RETIRED CONTENTPlease note that the content on this page is retired. This content is not maintained and may contain information or links that are out of date.
- The latest outbreak of Ebola Virus Disease (EVD) is the largest and most complex since the virus was discovered in 1976.
- The Centers for Disease Control and Prevention (CDC) estimates that the actual number of cases may be as high as 21,000. Without additional interventions or changes in community behavior, the CDC projects approximately 550,000 Ebola cases in Liberia and Sierra Leone by January 20, 2015, or 1.4 million if we correct for underreporting.
- The challenge is that much of the information available in the media is unreliable or exaggerated.
- Organizations need to make and review business continuity plans without overacting, and take a levelheaded risk management approach towards tackling their potential exposure to Ebola.
- Make and review business continuity plans given the EVD outbreak, without overreacting.
- EVD is not the next H1N1. It is less contagious, less deadly, and less disruptive than influenza, which affects organizations worldwide each year.
- Use this opportunity to review business continuity plans. You may be better prepared than you know. Most organizations who prepared business continuity plans for the 2003 SARS pandemic or the 2009 H1N1 pandemic, and who do not have contact with West African states, likely just need to review and refresh their business continuity plans with a short section on EVD.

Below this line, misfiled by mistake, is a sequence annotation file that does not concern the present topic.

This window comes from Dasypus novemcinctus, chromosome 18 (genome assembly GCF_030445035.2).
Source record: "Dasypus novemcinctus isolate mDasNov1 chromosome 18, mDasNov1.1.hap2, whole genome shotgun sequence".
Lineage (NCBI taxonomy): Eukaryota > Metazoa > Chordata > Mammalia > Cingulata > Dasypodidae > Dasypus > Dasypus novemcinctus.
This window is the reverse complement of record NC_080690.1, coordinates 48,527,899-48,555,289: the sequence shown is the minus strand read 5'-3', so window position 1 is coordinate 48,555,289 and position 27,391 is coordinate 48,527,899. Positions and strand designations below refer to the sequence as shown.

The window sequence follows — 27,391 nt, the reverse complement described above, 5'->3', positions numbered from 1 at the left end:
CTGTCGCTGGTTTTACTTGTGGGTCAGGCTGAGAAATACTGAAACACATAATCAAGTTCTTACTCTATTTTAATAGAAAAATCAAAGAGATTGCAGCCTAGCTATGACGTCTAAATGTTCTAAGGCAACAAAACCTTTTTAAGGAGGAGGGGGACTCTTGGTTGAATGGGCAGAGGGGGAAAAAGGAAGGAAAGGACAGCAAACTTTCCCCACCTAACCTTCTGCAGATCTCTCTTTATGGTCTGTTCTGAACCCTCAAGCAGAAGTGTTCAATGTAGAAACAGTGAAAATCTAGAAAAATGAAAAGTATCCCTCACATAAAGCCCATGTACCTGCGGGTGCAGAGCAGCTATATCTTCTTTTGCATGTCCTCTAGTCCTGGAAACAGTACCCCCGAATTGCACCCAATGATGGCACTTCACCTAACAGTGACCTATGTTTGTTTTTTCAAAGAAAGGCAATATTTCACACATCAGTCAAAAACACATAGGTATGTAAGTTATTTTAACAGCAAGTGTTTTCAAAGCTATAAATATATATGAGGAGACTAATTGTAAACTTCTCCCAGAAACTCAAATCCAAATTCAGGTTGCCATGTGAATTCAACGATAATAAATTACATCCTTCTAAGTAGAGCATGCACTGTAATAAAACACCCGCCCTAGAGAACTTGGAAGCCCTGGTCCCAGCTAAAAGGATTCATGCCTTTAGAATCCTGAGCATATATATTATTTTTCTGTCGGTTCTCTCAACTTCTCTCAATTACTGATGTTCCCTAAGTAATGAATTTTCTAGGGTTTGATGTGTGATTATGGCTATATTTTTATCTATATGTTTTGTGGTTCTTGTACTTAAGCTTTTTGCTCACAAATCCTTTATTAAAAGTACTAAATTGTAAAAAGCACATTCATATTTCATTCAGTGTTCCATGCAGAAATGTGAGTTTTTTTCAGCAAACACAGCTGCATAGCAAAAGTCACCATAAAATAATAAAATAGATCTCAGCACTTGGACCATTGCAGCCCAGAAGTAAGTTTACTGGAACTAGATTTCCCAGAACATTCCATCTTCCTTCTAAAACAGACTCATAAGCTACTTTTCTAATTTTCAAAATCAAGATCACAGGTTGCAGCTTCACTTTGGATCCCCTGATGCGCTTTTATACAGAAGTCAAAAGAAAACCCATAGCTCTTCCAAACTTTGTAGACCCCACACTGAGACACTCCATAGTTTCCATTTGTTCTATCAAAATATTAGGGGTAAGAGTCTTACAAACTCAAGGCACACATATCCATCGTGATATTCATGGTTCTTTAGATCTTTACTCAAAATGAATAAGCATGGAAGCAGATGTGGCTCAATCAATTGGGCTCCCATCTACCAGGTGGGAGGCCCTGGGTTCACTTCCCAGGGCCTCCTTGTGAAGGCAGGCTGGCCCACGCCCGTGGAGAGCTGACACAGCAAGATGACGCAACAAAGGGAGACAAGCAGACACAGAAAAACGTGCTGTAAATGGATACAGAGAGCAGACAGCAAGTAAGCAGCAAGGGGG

Impact and Result
- Use this opportunity to review your pandemic continuity plans in time for flu season.
- Ask key questions to determine whether you are ready to deal with the EVD outbreak.
1. Do you understand the disease?
Understanding the disease will help you scale your response objectively.
2. Are you comfortable discussing the risk of EVD with your team?
Demonstrating credible concern for your employees will mitigate the impact of the outbreak on your organization.
3. Which processes do you need to maintain to meet critical organizational goals?
Assessing which organizational goals are critical will help you determine which employees and functions you cannot do without.
4. Do you have a list of designates to replace employees in key positions if they are unavailable?
Identifying designates for key roles will help you mitigate the risk of the EVD outbreak on business continuity.
5. Do your critical vendors and partners have business continuity plans of their own?
Reviewing the business continuity plans of critical vendors and partners will help you identify potential points of failure in your supply chain.
Talk to an Analyst
Our analyst calls are focused on helping our members use the research we produce, and our experts will guide you to successful project completion.
Book an Analyst Call on this topic.
You can start as early as tomorrow morning. Our analysts will explain the process in your first call.
Get advice from a subject matter expert.
Each call will focus on explaining the material and helping you to plan your project, interpret and analyze the results of each project step, and setting the direction for your next project step.